Big advantage for TFA...college loan repayment can be postponed or reduced.

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Response to madfloridian (Reply #3)

Sun Feb 23, 2014, 11:30 PM

5. Thank you for this!

I'm running for school board in my district and a rumor is flying around that the supt traveled to TFA recently. Walker has decimated our schools and staff contracts.

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Response to AllyCat (Reply #5)

Mon Feb 24, 2014, 07:31 AM

6. Good luck on your campaign.



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Response to AllyCat (Original post)

Sun Feb 23, 2014, 10:48 PM

4. It's basically a paid internship

For resume building to get into the corporate side of the Ed. Biz. Bigger bucks ahead.

Many grads are stuck in unpaid internships after graduation, so in these times, it looks good to them for a very short time.

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Response to elfin (Reply #4)

Tue Mar 4, 2014, 10:24 AM

10. Stepping stone to "CEO" of a school district...

...by the age of 30. Or maybe a big payday taking tax dollars for private charters. It's a very effective way into the world of profiting from public education dollars.

There is a whole generation of people with little or no academic background in education taking over the school systems of our nation. Traditional programs and academic departments are being marginalized by the big money interests and replaced by MBA type programs run by "institutes" or on the periphery of higher ed. And it's Republicans and Democrats promoting this- just look at Arne Duncan's (lack of) qualifications and his attacks on public education.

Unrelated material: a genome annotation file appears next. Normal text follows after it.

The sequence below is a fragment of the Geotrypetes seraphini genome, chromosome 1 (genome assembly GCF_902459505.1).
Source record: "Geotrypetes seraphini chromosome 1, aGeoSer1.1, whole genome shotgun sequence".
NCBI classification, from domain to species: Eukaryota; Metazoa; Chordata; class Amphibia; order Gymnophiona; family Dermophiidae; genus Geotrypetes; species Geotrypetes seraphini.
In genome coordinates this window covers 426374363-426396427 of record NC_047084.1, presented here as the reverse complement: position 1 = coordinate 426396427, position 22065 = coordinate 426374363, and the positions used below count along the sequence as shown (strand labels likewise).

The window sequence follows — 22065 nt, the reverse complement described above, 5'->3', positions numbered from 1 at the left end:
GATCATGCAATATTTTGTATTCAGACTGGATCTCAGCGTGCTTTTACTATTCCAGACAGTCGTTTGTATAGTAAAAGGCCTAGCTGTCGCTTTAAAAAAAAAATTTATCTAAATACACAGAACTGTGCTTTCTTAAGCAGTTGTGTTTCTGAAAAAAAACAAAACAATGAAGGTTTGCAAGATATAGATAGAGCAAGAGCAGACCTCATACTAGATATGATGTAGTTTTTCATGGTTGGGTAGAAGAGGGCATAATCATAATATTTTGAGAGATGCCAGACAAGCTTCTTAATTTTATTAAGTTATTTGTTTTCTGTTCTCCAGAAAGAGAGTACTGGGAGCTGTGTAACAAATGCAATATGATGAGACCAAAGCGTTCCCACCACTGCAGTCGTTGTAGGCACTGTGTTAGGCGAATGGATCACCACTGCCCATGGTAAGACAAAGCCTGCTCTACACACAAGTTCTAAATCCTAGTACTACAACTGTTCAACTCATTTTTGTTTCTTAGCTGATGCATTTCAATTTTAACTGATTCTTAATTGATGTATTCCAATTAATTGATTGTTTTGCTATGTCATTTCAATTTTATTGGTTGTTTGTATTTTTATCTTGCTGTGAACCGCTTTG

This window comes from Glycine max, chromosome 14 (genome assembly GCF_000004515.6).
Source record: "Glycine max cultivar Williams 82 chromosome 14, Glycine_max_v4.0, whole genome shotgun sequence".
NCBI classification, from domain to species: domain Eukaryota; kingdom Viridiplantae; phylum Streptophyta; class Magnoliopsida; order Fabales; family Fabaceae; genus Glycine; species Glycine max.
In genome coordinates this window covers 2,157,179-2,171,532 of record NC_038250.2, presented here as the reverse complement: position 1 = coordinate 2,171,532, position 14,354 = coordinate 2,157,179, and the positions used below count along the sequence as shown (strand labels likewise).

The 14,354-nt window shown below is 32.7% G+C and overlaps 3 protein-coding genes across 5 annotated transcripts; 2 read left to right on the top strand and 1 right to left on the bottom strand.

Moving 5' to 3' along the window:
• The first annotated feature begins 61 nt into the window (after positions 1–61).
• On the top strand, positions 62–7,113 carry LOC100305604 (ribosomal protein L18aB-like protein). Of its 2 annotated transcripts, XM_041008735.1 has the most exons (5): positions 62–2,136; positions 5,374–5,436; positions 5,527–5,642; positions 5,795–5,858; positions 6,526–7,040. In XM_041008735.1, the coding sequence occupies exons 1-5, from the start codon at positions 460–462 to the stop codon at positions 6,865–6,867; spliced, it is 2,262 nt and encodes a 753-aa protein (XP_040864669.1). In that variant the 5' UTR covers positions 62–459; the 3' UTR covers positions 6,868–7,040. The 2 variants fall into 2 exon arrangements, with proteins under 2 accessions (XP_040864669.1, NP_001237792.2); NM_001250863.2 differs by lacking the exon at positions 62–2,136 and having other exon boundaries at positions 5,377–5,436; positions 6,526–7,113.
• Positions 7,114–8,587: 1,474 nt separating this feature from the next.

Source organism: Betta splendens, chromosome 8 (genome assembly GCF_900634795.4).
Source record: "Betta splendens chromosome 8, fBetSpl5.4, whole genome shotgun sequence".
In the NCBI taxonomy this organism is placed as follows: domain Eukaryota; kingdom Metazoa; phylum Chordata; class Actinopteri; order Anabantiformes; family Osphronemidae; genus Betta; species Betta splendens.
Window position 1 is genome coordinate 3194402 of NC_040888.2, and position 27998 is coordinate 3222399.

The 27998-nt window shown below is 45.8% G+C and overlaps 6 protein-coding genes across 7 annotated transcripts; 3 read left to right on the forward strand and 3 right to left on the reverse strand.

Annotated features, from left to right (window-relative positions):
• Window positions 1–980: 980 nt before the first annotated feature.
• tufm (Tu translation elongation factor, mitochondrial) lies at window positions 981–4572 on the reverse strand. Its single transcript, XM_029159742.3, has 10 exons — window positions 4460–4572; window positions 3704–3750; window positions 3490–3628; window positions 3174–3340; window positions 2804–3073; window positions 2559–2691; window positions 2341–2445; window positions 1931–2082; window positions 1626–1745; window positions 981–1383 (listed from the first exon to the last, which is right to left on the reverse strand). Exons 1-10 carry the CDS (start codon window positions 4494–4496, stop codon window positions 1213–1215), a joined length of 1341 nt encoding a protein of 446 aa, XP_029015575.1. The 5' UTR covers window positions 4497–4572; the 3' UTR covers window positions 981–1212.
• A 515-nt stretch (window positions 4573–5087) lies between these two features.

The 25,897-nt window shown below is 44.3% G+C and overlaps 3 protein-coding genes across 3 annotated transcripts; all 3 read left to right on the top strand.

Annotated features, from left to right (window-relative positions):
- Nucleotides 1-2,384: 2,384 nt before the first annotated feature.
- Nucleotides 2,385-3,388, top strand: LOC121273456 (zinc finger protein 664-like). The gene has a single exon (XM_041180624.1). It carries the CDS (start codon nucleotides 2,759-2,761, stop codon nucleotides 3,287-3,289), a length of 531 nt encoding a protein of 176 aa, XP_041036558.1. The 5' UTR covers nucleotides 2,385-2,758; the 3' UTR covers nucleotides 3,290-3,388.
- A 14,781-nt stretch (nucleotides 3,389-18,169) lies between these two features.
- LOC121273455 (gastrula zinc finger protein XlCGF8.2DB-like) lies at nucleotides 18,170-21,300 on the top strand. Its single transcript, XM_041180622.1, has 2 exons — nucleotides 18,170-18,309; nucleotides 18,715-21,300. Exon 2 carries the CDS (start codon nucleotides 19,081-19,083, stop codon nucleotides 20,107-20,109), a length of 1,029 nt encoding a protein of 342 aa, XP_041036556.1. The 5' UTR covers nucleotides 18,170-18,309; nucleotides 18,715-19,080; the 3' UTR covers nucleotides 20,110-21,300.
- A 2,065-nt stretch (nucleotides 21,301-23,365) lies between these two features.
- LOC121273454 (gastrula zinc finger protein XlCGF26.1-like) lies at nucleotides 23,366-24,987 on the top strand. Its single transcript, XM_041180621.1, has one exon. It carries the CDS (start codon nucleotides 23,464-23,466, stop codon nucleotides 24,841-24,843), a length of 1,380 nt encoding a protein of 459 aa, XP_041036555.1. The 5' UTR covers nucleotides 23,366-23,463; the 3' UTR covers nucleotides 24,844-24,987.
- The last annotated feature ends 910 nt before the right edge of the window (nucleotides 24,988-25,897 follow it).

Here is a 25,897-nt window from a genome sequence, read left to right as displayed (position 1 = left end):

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Response to AllyCat (Original post)

Mon Feb 24, 2014, 01:55 PM

7. "the qualified professionals they replace" ... my, you slipped that shiv in smoothly.

Nice work !

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Response to AllyCat (Original post)

Mon Feb 24, 2014, 08:15 PM

8. It's considered public service.

You graduate and typically aren't worried about daycare. It's a way to avoid hitting the job market for a while. Some go to grad school afterwards. Some go to business, having done a stint of socially-minded public service and "giving back".

The TFA candidates tend to be very good students, highly ranked in their classes. Some have, nonetheless, few marketable skills or, rather, few proven skills. TFA helps with that.

What a lot of people miss is the aspirational function of teaching. Teachers don't just teach content. They also teach attitudes and try to excite the imagination. When an Ivy League grad talks about school, kids can have one of two reactions (besides indifference, the lack of reaction): They can reject that as anything they might aspire to or they can look at it, picture themselves there, and aspire to such an education.